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Permanent link (DOI): https://doi.org/10.7939/R3203M

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Sedimentology of the Charlie Lake Formation Open Access

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Other title
Subject/Keyword
Sedimentology, Triassic, Charlie Lake Formation, Artex Member, aeolian
Type of item
Thesis
Degree grantor
University of Alberta
Author or creator
Fefchak, Chelsea
Supervisor and department
Dr. John-Paul Zonneveld (Earth and Atmospheric Sciences)
Examining committee member and department
Dr. Heather Proctor (Biological Science)
Dr. S. George Pemberton (Earth and Atmospheric Sciences)
Dr. Murray Gingras (Earth and Atmospheric Sciences)
Department
Department of Earth and Atmospheric Sciences
Specialization

Date accepted
2011-10-02T16:31:33Z
Graduation date
2011-11
Degree
Master of Science
Degree level
Master's
Abstract
The Carnian Charlie Lake Formation is a hydrocarbon bearing formation found predominantly in northeastern British Columbia, Canada. Aeolian sand bodies are present in both the subsurface and outcrop occurrences, and in fields like Brassey, are the primary hydrocarbon reservoir. For this study, 2 outcrop occurrences of Charlie Lake Formation in its entirety (Brown Hill and Schooler Creek) and a case study on the Artex member sandstone involving 15 cores from Brassey Field were evaluated. Although non-correlatable, the relationships between the outcrop and subsurface Charlie Lake Formation were assessed and, show similar preservation of the coastal dune bodies, related to deposition in shore-parallel depressions that were initiated as lagoons or lakes. Consequently, it is proposed that preserved aeolian dune thickness is directly related to lagoon / lake depth, which in turn is likely related to local tidal regime.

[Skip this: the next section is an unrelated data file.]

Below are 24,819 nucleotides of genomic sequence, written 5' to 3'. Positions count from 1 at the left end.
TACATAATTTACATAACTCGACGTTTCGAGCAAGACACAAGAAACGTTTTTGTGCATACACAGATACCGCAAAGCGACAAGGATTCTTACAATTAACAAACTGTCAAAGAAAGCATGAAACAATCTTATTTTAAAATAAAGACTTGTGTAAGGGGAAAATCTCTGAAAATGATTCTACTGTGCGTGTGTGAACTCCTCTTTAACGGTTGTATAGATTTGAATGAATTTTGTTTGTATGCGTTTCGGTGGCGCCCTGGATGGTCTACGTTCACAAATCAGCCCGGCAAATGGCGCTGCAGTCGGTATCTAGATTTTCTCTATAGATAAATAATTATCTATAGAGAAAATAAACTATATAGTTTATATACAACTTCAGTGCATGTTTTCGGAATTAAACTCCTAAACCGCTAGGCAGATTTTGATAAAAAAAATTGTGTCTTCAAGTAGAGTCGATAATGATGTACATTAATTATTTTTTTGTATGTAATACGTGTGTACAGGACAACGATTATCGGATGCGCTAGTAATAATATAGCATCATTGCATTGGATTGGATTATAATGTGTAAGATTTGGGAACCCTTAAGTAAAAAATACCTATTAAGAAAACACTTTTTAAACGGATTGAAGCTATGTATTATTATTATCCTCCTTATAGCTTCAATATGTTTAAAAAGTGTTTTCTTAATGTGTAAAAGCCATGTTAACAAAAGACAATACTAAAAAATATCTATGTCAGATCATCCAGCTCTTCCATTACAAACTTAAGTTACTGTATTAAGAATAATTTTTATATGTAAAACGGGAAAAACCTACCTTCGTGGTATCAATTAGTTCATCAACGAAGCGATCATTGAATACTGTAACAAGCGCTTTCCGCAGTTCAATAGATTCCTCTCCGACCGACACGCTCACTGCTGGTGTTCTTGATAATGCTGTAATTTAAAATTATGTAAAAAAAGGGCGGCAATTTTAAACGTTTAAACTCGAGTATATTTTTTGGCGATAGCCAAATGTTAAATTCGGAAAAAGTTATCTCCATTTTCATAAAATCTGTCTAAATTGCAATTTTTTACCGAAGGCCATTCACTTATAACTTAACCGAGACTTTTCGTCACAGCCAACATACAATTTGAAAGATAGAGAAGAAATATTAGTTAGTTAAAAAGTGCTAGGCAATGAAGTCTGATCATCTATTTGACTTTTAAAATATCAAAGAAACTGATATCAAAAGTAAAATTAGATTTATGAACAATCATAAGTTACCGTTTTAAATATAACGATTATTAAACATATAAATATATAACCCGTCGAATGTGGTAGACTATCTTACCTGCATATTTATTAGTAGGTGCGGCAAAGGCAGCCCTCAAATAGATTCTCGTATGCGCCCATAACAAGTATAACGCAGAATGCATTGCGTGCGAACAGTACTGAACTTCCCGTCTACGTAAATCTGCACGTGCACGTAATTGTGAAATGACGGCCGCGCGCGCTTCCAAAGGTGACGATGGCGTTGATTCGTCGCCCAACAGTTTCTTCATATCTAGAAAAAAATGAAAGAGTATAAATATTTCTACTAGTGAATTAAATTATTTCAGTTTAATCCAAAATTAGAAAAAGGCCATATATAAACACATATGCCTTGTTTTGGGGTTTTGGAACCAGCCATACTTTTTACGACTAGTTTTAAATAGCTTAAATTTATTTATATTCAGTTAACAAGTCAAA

Language
English
DOI
doi:10.7939/R3203M
Rights
Permission is hereby granted to the University of Alberta Libraries to reproduce single copies of this thesis and to lend or sell such copies for private, scholarly or scientific research purposes only. Where the thesis is converted to, or otherwise made available in digital form, the University of Alberta will advise potential users of the thesis of these terms. The author reserves all other publication and other rights in association with the copyright in the thesis and, except as herein before provided, neither the thesis nor any substantial portion thereof may be printed or otherwise reproduced in any material form whatsoever without the author's prior written permission.
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File title: Sept 29 Thesis Pt 1.pdf
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